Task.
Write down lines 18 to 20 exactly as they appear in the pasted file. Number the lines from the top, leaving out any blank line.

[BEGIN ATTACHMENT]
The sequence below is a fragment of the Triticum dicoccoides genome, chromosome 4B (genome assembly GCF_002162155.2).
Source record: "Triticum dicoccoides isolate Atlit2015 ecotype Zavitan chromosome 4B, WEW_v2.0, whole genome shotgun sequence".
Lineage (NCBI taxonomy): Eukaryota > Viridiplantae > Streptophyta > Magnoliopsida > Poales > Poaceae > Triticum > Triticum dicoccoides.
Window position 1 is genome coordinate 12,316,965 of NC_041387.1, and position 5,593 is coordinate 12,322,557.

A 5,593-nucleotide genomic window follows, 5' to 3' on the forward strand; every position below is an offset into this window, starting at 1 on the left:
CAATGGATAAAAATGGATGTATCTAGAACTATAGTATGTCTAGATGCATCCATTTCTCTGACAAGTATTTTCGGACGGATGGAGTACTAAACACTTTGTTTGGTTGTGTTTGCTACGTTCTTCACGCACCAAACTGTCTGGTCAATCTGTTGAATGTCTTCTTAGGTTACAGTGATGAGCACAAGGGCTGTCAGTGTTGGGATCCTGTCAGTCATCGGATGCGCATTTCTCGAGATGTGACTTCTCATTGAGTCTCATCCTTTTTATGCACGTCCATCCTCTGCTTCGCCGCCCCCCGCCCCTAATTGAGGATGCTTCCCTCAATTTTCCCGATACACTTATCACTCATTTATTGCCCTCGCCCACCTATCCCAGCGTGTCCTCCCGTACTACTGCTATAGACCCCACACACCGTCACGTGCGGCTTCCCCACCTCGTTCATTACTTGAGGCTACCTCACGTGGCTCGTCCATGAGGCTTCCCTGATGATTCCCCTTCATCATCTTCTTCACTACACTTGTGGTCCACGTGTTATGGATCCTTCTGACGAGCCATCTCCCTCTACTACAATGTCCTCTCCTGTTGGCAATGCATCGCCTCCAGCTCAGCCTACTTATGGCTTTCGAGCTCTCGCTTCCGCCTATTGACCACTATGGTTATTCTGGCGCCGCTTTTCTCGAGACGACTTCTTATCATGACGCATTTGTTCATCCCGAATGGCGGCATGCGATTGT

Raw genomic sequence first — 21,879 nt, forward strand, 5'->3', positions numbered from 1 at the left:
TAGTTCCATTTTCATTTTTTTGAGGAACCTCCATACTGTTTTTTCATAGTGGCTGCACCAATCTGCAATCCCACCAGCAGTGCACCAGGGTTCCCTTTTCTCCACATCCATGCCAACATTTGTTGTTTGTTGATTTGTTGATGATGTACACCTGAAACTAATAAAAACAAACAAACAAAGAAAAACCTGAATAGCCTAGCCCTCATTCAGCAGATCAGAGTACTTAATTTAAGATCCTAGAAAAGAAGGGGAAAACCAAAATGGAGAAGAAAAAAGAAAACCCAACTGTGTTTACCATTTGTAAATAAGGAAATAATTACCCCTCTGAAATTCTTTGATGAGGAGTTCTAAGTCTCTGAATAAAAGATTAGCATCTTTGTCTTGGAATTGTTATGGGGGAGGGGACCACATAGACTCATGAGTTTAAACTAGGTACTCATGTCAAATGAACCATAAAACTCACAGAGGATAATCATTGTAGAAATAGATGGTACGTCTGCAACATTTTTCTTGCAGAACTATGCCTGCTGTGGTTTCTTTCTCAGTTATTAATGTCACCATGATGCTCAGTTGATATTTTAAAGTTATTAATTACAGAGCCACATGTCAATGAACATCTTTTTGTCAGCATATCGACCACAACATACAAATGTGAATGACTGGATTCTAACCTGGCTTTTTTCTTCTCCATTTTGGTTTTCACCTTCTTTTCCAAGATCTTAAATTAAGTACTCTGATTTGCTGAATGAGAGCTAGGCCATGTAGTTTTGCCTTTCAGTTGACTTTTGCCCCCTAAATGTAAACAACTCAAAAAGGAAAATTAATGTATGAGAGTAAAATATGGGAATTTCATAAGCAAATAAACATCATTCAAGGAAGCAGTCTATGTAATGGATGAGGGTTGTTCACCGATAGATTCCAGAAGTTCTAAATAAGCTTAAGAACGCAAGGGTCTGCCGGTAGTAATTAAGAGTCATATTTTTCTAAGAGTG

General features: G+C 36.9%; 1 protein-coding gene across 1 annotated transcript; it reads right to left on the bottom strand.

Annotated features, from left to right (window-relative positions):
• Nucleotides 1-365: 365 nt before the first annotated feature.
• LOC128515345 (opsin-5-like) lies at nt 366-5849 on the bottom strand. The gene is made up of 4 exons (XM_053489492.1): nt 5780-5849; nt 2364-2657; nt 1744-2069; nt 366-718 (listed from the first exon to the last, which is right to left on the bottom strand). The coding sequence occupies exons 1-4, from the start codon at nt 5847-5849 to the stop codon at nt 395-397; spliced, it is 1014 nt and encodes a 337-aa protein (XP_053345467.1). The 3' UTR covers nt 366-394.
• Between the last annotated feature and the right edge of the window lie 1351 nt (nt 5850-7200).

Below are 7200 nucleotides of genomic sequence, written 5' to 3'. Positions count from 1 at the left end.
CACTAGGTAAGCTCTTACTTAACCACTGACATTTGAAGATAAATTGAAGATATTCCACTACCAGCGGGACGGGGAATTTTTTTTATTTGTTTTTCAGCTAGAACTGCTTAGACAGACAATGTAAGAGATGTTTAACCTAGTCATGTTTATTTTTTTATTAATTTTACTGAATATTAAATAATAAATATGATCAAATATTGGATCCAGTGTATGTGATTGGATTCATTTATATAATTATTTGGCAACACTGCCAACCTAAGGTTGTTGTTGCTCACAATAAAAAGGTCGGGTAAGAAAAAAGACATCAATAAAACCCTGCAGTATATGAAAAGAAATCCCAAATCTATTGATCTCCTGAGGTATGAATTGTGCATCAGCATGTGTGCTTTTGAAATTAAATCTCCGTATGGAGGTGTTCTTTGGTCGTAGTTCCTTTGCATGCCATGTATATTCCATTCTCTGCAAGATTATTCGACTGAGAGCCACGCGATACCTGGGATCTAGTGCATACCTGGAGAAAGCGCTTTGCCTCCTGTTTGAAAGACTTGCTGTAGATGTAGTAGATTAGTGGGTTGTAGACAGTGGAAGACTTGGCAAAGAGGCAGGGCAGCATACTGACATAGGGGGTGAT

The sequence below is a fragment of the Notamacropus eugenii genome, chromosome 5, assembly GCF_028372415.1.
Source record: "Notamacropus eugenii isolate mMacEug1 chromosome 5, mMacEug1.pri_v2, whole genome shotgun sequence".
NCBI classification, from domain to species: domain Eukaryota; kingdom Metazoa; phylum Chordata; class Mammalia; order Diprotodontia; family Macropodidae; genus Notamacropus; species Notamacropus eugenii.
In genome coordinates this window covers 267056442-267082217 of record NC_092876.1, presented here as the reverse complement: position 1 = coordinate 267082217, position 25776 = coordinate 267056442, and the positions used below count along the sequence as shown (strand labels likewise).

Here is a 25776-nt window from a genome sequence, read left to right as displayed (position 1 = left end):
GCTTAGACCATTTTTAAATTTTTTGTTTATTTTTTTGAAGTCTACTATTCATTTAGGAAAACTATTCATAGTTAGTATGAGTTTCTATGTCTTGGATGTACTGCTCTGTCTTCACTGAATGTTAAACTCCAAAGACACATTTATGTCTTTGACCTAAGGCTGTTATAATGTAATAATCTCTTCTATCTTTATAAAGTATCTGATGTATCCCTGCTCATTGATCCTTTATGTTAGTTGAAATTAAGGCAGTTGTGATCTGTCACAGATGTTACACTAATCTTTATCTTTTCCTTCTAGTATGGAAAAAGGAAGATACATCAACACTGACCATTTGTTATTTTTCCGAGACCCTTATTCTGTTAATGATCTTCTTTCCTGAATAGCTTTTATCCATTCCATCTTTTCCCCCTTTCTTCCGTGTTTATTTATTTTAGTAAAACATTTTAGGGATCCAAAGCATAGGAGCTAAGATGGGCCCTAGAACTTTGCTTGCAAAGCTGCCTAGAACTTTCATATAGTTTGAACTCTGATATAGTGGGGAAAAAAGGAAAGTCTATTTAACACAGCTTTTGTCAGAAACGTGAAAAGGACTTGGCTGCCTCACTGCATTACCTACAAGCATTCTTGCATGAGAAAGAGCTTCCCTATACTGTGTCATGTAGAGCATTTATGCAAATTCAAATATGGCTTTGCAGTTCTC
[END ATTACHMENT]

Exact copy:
NCBI classification, from domain to species: domain Eukaryota; kingdom Metazoa; phylum Chordata; class Mammalia; order Diprotodontia; family Macropodidae; genus Notamacropus; species Notamacropus eugenii.
In genome coordinates this window covers 267056442-267082217 of record NC_092876.1, presented here as the reverse complement: position 1 = coordinate 267082217, position 25776 = coordinate 267056442, and the positions used below count along the sequence as shown (strand labels likewise).

Here is a 25776-nt window from a genome sequence, read left to right as displayed (position 1 = left end):